At the right age, makeup play, doing each other’s hair and painting nails can be a memorable bonding experience for mothers and daughters. In a world where everybody wants to do everything earlier than ever, it will certainly be a challenge keeping my daughter  just a natural little girl, especially as cosmetics obsessed Gen Xer, but I’ll give it my best shot.

When my daughter becomes a teen I will hand down my beauty skills, steer her in the direction of natural products, purchase her first facial and help her experiment with makeup until she finds colours (neutrals hopefully!) and techniques that suit her. A great website for all things teen beauty is created by a Sydney-based mum. You can purchase their effective, 99.5% natural skincare online.

I will also teach her that while beauty can be a powerful tool in life and a valuable commodity, the true value of women lies in our tenacity, ability, adaptability, humour and resourcefulness.

So – all you mums with daughters – what are your thoughts? When will you give your little girl her own makeup?

  • Kate

    I will be purchasing the pure poppet makeup kit for my twins if not for any other reason than to stop them from climbing the bath, getting into my makeup cupboard and diving strait into my red lipstick.  I rarely wear makeup, only if I go out in the evenning, and even then hardly any effort goes into making up.  I don’t understand where my girls new obsession comes from.  I think they have probably seen me do my makeup only about 1/2 a dozen times.  I wear red lipstick over a natural lip liner to tone it down, it suits my dark hair.  It does not however suit my 3 and half year old girls.  I told them the lip balm that their brother made in his kindy classs that I keep in the fridge they could use, but no colour, no fun.  They love wearing my clothes, shoes, bags and “go shopping” together all frocked up.  It’s quite hillarious because as a kid I was such a tom boy, I’d rather go with Dad and check the sheep on the motor bike.  Kids will be kids and I think there is a big difference between little girls pretending to be mum (going shopping or to the races with her facinator on), and dressing her up whitenning her teeth, making her stand still on stage and telling her to be the most beautiful or she will be the looser.   If the child directs her own fun, imagination, and play I see little harm.  As oppossed to being directed and pushed by a parent or group, and creating a competative experience around being pretty.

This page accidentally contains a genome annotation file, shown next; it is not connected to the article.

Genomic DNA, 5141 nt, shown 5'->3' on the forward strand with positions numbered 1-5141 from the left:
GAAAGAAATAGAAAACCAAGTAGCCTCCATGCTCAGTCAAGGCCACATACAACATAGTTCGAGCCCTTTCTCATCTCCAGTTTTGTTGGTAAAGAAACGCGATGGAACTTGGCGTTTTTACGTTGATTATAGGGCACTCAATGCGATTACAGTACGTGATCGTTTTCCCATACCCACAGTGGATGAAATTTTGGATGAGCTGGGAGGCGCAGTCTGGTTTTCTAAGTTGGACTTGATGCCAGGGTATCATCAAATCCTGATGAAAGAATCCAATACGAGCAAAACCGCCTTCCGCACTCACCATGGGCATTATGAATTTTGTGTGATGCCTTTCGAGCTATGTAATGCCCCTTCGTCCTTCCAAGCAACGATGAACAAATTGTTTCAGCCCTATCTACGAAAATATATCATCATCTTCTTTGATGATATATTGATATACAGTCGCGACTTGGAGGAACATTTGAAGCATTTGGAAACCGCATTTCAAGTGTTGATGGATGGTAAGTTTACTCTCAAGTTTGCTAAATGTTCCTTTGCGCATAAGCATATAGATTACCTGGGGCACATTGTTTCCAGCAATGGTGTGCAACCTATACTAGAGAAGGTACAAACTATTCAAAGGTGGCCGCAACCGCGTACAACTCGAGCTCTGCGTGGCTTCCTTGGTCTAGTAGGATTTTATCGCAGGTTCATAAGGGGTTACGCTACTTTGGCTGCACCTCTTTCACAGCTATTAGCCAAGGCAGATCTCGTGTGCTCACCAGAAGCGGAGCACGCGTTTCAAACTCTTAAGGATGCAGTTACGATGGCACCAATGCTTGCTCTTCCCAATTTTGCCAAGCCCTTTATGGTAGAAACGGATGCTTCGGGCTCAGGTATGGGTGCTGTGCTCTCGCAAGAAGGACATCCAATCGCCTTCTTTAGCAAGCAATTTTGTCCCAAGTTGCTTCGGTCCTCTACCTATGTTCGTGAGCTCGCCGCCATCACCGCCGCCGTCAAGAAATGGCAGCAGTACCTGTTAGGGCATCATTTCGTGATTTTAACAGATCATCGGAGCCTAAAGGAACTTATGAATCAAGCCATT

• I’m with Kate below. I’m pretty excited about playing with makeup with my daughter when the time comes (19mth) but she already has found my makeup and completely demolished an Estee Lauder lipstick!! As with Kate, i might wear makeup 3 times maybe 4 times in my daughter’s life time… so how does she know..  She also likes frilly dresses and bows in her hair while i wear jeans and have short spikes! 
    are some girls born with this instinct??  I wonder…